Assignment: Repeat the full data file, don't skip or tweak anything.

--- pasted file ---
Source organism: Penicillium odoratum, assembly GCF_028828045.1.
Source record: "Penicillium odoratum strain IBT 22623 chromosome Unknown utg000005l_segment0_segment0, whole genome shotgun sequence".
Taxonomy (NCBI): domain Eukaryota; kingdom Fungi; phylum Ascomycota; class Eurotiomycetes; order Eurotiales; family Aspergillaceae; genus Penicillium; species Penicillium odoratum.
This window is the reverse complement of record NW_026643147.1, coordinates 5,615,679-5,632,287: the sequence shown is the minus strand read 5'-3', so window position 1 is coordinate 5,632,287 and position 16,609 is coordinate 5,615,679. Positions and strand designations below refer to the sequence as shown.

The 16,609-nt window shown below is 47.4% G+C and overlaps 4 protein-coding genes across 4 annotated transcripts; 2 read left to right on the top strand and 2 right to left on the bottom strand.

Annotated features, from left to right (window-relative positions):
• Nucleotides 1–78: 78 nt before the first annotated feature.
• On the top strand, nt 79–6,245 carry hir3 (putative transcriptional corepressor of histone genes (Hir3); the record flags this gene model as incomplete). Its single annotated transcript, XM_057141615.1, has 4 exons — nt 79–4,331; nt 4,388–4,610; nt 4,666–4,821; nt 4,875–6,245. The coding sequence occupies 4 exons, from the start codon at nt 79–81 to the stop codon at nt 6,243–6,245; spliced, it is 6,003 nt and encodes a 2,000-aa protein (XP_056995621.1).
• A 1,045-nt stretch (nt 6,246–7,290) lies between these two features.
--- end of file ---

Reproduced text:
Source organism: Penicillium odoratum, assembly GCF_028828045.1.
Source record: "Penicillium odoratum strain IBT 22623 chromosome Unknown utg000005l_segment0_segment0, whole genome shotgun sequence".
Taxonomy (NCBI): domain Eukaryota; kingdom Fungi; phylum Ascomycota; class Eurotiomycetes; order Eurotiales; family Aspergillaceae; genus Penicillium; species Penicillium odoratum.
This window is the reverse complement of record NW_026643147.1, coordinates 5,615,679-5,632,287: the sequence shown is the minus strand read 5'-3', so window position 1 is coordinate 5,632,287 and position 16,609 is coordinate 5,615,679. Positions and strand designations below refer to the sequence as shown.

The 16,609-nt window shown below is 47.4% G+C and overlaps 4 protein-coding genes across 4 annotated transcripts; 2 read left to right on the top strand and 2 right to left on the bottom strand.

Annotated features, from left to right (window-relative positions):
• Nucleotides 1–78: 78 nt before the first annotated feature.
• On the top strand, nt 79–6,245 carry hir3 (putative transcriptional corepressor of histone genes (Hir3); the record flags this gene model as incomplete). Its single annotated transcript, XM_057141615.1, has 4 exons — nt 79–4,331; nt 4,388–4,610; nt 4,666–4,821; nt 4,875–6,245. The coding sequence occupies 4 exons, from the start codon at nt 79–81 to the stop codon at nt 6,243–6,245; spliced, it is 6,003 nt and encodes a 2,000-aa protein (XP_056995621.1).
• A 1,045-nt stretch (nt 6,246–7,290) lies between these two features.